Or this: "This product contains chlorothalonil which is a
chemical known to the State of California to cause cancer."

No matter which spray method you choose, several days of dry weather must follow for the products to work. And that is one of the reasons the peach leaf curl breakout this year in Central and Northern California is so vexing: even though gardeners may have applied a spray, there were very few windows of opportunity (clear weather). If it wasn't raining this winter here, it was foggy. 
         There are peach varieties that are more resistant to peach leaf curl. The downside: they may not be as flavorful as you might like. Peach varieties reported to be more leaf curl resistant include Frost, Indian Free, Q-1-8 and Muir; among nectarines, only the Kreibich variety is resistant, says UC Davis.


Saturday, April 30, 11 a.m.-1 p.m. See you at Davis Ace Hardware, 240 G. St. in Davis. Yes, there will be peach leaf curl questions. I'll be the one standing by the bags of Black Gold potting soil. Staring at a peach leaf sample.

Sunday, May 1, 1-3 p.m. See You at Emigh Hardware, 3555 El Camino (just east of Watt). Come on out and let's talk gardening! Brought to you by Grower's Gold growing mixes.

Tuesday, April 19, 2011

Plants for Privacy

 "What can I plant to get some privacy?" That's a common question to the garden radio shows, especially from homeowners with small yards...and neighboring two-story homes.

 Here are some screening plants that can be a perfect fit for the Central Valley, lower foothills and the Bay Area of California.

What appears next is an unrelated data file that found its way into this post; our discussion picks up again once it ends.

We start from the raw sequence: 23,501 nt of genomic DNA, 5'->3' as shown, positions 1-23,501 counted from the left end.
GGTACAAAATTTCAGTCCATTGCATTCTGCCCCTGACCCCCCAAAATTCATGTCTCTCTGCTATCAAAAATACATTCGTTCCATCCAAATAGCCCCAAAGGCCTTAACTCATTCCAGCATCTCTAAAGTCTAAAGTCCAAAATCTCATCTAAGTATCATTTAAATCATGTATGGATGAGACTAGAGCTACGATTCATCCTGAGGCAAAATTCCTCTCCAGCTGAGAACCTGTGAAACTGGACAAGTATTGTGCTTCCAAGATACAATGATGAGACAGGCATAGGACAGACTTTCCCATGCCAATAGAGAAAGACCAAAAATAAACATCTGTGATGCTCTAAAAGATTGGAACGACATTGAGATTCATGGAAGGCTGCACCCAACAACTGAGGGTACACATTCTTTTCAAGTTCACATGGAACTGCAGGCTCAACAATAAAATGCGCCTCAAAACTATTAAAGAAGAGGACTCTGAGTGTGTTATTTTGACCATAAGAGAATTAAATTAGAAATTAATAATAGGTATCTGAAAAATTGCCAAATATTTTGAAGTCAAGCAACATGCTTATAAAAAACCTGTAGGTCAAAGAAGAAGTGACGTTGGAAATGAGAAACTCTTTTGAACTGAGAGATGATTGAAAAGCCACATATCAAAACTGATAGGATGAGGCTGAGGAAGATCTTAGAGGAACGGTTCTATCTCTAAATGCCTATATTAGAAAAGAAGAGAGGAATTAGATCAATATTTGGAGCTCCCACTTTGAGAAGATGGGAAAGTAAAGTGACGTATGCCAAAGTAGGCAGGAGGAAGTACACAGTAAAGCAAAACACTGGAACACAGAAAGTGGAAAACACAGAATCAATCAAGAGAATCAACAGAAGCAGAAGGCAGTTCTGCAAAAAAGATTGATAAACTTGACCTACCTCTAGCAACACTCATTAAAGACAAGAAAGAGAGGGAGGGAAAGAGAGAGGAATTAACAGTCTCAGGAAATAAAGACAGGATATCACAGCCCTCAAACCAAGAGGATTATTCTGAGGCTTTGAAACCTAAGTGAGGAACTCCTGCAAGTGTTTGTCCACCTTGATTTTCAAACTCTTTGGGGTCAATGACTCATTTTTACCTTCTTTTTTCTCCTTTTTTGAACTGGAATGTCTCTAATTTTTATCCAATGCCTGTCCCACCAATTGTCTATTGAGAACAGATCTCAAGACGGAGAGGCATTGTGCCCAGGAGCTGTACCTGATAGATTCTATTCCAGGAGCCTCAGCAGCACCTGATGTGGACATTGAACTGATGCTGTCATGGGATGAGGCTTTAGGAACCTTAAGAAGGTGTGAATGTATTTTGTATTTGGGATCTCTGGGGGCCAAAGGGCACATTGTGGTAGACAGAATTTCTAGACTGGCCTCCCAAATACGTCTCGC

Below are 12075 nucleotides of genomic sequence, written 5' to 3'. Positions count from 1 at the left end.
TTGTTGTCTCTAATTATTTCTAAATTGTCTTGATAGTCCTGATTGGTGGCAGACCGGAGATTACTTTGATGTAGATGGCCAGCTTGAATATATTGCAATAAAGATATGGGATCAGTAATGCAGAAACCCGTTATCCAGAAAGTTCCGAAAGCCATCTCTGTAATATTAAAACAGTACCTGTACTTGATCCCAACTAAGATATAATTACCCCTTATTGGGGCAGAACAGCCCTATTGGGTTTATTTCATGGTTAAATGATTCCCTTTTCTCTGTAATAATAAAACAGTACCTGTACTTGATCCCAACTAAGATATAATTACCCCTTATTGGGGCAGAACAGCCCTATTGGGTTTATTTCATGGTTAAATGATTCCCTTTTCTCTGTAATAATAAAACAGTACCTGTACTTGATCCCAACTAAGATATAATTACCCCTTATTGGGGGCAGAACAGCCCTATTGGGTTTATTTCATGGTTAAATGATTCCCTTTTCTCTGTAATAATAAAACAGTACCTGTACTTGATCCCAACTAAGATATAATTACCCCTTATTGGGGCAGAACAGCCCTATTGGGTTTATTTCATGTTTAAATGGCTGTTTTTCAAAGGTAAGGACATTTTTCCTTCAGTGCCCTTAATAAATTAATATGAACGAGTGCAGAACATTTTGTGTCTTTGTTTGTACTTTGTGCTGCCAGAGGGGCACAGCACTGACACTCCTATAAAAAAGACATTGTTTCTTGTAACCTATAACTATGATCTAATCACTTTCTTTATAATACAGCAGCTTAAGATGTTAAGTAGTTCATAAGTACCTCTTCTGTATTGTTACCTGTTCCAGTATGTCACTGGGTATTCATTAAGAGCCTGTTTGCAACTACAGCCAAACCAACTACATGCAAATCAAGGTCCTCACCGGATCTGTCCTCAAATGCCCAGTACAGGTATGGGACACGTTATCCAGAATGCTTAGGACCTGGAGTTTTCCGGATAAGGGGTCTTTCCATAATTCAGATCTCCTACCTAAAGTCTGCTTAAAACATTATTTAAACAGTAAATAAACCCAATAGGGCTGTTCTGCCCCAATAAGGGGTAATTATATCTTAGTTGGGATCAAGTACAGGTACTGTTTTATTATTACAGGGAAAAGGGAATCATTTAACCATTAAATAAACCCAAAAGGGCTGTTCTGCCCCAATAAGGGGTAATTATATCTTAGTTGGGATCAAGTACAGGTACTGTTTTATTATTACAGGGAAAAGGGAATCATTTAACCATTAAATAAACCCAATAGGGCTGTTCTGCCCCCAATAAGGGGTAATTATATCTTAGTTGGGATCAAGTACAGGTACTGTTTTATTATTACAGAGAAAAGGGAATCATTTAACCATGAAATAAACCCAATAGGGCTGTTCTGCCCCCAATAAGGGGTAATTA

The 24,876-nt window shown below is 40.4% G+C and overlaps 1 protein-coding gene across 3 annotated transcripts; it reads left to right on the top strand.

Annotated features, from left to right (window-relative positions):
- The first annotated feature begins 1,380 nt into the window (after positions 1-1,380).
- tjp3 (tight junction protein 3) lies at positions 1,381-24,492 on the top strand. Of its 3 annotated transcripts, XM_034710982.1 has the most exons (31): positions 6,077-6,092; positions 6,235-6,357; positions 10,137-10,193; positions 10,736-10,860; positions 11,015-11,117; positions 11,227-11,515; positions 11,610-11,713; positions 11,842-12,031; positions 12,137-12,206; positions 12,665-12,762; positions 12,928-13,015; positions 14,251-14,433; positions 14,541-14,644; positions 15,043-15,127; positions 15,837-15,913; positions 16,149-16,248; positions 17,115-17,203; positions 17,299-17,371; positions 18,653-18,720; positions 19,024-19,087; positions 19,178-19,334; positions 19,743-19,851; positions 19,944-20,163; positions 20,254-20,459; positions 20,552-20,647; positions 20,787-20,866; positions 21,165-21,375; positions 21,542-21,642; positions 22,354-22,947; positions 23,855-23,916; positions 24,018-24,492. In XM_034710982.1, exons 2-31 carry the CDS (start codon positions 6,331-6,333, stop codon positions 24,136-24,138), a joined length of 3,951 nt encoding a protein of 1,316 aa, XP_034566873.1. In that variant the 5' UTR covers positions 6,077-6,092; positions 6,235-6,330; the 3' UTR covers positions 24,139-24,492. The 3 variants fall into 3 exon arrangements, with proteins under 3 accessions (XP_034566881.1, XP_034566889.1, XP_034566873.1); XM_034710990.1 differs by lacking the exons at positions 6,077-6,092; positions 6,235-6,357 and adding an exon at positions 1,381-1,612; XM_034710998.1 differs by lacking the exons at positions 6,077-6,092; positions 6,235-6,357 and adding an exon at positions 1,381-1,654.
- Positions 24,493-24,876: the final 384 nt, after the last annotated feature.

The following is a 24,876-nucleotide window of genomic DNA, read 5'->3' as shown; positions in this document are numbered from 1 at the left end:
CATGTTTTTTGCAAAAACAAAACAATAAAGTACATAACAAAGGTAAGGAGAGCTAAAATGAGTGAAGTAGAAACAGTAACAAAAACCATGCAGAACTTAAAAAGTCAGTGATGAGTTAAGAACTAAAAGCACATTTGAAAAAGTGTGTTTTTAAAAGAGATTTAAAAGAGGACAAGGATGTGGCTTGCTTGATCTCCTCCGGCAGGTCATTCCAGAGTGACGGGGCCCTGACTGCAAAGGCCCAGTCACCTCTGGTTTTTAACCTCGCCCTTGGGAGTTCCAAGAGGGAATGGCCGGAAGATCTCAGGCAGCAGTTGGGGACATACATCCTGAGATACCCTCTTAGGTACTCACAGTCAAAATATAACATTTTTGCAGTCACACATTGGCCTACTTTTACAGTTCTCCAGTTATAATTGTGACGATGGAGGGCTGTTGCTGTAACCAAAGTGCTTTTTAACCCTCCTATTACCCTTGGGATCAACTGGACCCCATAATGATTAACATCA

For quicker privacy,  don't install these plants on the outer edges of your property.
Plant them closer to the area you want to keep private.

For large yards, consider coast redwoods (Sequoia sempervirens). These evergreen trees can quickly overwhelm an area, getting over 50 feet tall and 15 feet wide at the base. Planted six or seven feet apart, coast redwoods will quickly
become a good screen. Be sure to plant coast redwoods at least 10 feet away from any fence or building.

Want a tree that looks like a willow without all the
problems? Try the Australian willow (Geijera parviflora). This evergreen tree with long, narrow, drooping leaves gets about 25 feet tall and 20 feet wide.

Incense Cedar (Calocedrus decurrens) 50-90' tall, 40-50' spread; evergreen; slow growth; takes heat, wind, drought.


Sweet Bay (Laurus nobilis) 30-40' tall, 20-40' spread.
Use its aromatic leaves for seasoning. Takes well to pruning.
Good container tree.

For a big yard, try the Calabrian pine (Pinus brutia or Pinus halpensis 'brutia' ) 30-80' tall, 15-25' spread.